All eight of these watering holes do Chicago’s venerable drinking history proud
Southport Lanes has a bit of a naughty past. After being sold by Schlitz Brewery, the bar had to resort to offering prostitution on the menu to be able to afford to stay open and serve alcohol. Because prostitution was, and still is, illegal in Chicago, the owner had murals painted on the walls depicting nymphs to subtly advertise what went on upstairs. These murals can still be seen today above the bowling pins.
When that period ended, Southport Lanes acquired new ownership and remained a popular tavern. What makes this joint so unique and old fashioned is that the pins are still handset by pinboys in the back. Be sure to tip them by stuffing a bill into a bowling ball and, for their sake, don’t bowl if you see legs (as the sign says). This is a downright cool hangout spot, with bowling, billiards, upscale bar food and inexpensive drinks.
The Green Mill
The Green Mill has been around since 1907, but back in those days, it was more of a roadhouse spanning the entire block than just a cocktail lounge. It was a favorite hangout joint for Al Capone and Frank Sinatra. Charlie Chaplin himself would also come in for a drink after working at the Essanay Studios on Argyle Street. During Prohibition, the bar served as a gangster hangout and speakeasy. The door with a slit that would be opened for the ‘secret password’ has been replaced with glass doors, but one can still feel the classic 1920s-30s bar style, with some cool historic features. Behind the bar, there is a trap door that leads to the basement and a series of tunnels that were previously used to illegally deliver alcohol.
Located right in the heart of the Loop, the Berghoff is over a century old and is definitely one of the most historically rich places in Chicago. The interior transports guests to a different time, with black and white pictures of old Chicago, stunning original woodwork, and the famous stand-up bar.
Originally, Berghoff’s was solely a bar, but later expanded to serve food to stay afloat during Prohibition. From 1920-1933, Herman Berghoff gained notoriety for his ‘near-beer’ and Bergo soda pop. Despite not running a speakeasy, the establishment was very successful. However, in 1933, when Prohibition ended, he was the first one in Chicago—and possibly the Midwest—to obtain a liquor license. The original document is still on display at the restaurant, and makes for a unique photo-op.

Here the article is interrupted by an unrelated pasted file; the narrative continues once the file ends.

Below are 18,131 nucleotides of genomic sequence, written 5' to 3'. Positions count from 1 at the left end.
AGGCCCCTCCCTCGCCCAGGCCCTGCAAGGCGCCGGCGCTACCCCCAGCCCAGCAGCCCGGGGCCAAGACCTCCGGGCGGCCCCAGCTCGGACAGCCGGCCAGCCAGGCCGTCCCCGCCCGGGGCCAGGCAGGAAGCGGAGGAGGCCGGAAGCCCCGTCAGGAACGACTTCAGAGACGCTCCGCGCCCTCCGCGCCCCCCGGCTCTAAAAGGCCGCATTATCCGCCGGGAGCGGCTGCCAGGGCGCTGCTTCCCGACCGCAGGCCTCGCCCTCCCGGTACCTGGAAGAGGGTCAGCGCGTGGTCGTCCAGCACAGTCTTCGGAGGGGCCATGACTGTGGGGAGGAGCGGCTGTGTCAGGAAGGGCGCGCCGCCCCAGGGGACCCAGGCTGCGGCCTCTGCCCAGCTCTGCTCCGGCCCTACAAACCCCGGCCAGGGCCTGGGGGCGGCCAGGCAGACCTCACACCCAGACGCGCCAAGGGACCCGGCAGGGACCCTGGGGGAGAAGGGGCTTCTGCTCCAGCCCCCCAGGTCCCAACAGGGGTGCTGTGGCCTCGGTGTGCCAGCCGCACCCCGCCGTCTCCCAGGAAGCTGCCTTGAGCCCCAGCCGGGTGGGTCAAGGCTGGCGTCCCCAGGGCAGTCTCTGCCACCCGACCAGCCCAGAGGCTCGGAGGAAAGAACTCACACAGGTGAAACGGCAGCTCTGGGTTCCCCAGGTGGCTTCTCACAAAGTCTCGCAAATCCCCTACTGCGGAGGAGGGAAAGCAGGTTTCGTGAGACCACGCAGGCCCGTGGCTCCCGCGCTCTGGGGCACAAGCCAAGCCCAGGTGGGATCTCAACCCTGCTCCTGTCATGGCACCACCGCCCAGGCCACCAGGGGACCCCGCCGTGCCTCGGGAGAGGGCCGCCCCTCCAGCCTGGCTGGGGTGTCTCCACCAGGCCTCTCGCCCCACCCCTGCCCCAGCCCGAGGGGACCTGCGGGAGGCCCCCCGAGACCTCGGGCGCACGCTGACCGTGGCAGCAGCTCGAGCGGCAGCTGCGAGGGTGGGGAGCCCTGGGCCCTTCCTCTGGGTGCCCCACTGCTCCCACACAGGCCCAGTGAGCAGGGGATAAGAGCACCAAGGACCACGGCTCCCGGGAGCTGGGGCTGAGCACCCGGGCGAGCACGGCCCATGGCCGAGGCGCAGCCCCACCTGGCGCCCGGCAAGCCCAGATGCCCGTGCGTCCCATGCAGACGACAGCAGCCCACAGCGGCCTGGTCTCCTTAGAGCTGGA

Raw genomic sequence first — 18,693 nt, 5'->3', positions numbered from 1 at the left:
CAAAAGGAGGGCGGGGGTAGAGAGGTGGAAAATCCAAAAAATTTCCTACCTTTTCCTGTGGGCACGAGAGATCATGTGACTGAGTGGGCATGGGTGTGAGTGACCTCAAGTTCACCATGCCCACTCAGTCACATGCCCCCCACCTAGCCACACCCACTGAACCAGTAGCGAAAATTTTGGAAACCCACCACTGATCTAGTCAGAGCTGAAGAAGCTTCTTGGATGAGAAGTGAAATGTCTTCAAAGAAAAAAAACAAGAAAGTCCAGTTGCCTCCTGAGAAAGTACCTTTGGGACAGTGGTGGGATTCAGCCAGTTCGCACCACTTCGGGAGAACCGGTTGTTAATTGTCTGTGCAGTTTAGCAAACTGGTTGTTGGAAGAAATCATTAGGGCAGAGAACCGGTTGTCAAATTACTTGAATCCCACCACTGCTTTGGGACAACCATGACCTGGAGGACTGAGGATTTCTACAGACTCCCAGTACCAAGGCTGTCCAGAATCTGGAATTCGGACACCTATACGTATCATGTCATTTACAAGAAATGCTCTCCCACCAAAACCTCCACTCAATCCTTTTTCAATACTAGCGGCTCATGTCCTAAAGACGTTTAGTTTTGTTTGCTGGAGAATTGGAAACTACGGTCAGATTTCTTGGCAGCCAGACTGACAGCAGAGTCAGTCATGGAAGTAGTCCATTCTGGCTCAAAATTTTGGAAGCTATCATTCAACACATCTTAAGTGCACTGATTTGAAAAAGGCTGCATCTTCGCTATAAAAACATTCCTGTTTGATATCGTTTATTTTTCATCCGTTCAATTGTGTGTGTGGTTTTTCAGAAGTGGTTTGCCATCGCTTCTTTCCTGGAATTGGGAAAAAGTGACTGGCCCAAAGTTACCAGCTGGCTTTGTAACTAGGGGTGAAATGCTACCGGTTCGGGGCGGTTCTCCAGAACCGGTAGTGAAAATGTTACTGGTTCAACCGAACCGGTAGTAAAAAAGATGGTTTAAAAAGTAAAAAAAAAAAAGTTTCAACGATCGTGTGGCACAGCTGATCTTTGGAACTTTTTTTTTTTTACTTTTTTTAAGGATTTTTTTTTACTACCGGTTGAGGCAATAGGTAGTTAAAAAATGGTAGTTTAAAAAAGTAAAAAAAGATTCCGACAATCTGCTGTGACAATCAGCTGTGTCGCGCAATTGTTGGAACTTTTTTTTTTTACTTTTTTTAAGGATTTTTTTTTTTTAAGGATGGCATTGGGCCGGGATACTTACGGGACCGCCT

The Green Door Tavern
Immediately following the Great Chicago Fire of 1871, James McCole built this two-story structure that was originally a grocery store. It is one of the few remaining buildings built prior to the fire code prohibiting the construction of wooden commercial buildings in the Business District. Once the building settled, it began to lean. It has been that way for over 100 years and the slanted floor is still noticeable. The name ‘Green Door Tavern’ came from the restaurant’s green door, indicating it was a speakeasy during Prohibition.
The menu may have changed over the years, but this laidback restaurant is the perfect hangout spot for watching the Cubs, Bulls, Bears, Hawks & Sox, and feeling like you’re back in the ‘20s with the friendly, down-to-earth staff and old fashioned memorabilia on the walls.
This 125-year old Bridgeport establishment represents classic American traditions – baseball and politics. It is the oldest tavern in Chicago and served as both a “second office” for five of Chicago’s mayors, and a haven for Sox fans, as well as a speakeasy in the Roaring ‘20s. The interior is painted black & white – Sox colors, and is the perfect spot to have dinner before or after cheering on your favorite baseball team.
The Cove Lounge
It doesn’t get older fashioned than this. Step inside the tall, single story structure with the sign out front that reads “Cocktail Lounge”. And it’s just that – there is no food served here, though you may be able to snag a package of peanuts. This low-lit, nautical themed bar is rich in historical features, with a mahogany bar that dates back to Prohibition-era. Up until 1967, jazz piano used to be played in the back room until new ownership took over and cut that out. It’s said that the jazz music inspired University of Chicago dropout Kurt Vonnegut to have written Player Piano, his first published novel.
John Barleycorn Memorial Pub
This Lincoln Park location has been open since 1890 and during Prohibition, the outside was boarded up to appear vacant, while inside, it was a full-blown speakeasy. John Dillinger, Public enemy No.1, used to hang out here. He often bought the house a round with his money obtained after robbing banks. A fun fact: Dillinger was eventually gunned down in an alley just a few blocks north of the Pub.
Located on Historic Printer’s row in the South Loop, Kasey’s Tavern has one of Chicago’s oldest liquor licenses and occupies the first building built after the Great Chicago Fire. This warm and inviting bar atmosphere offers over 150 different types of beers.
- Dawn Trottier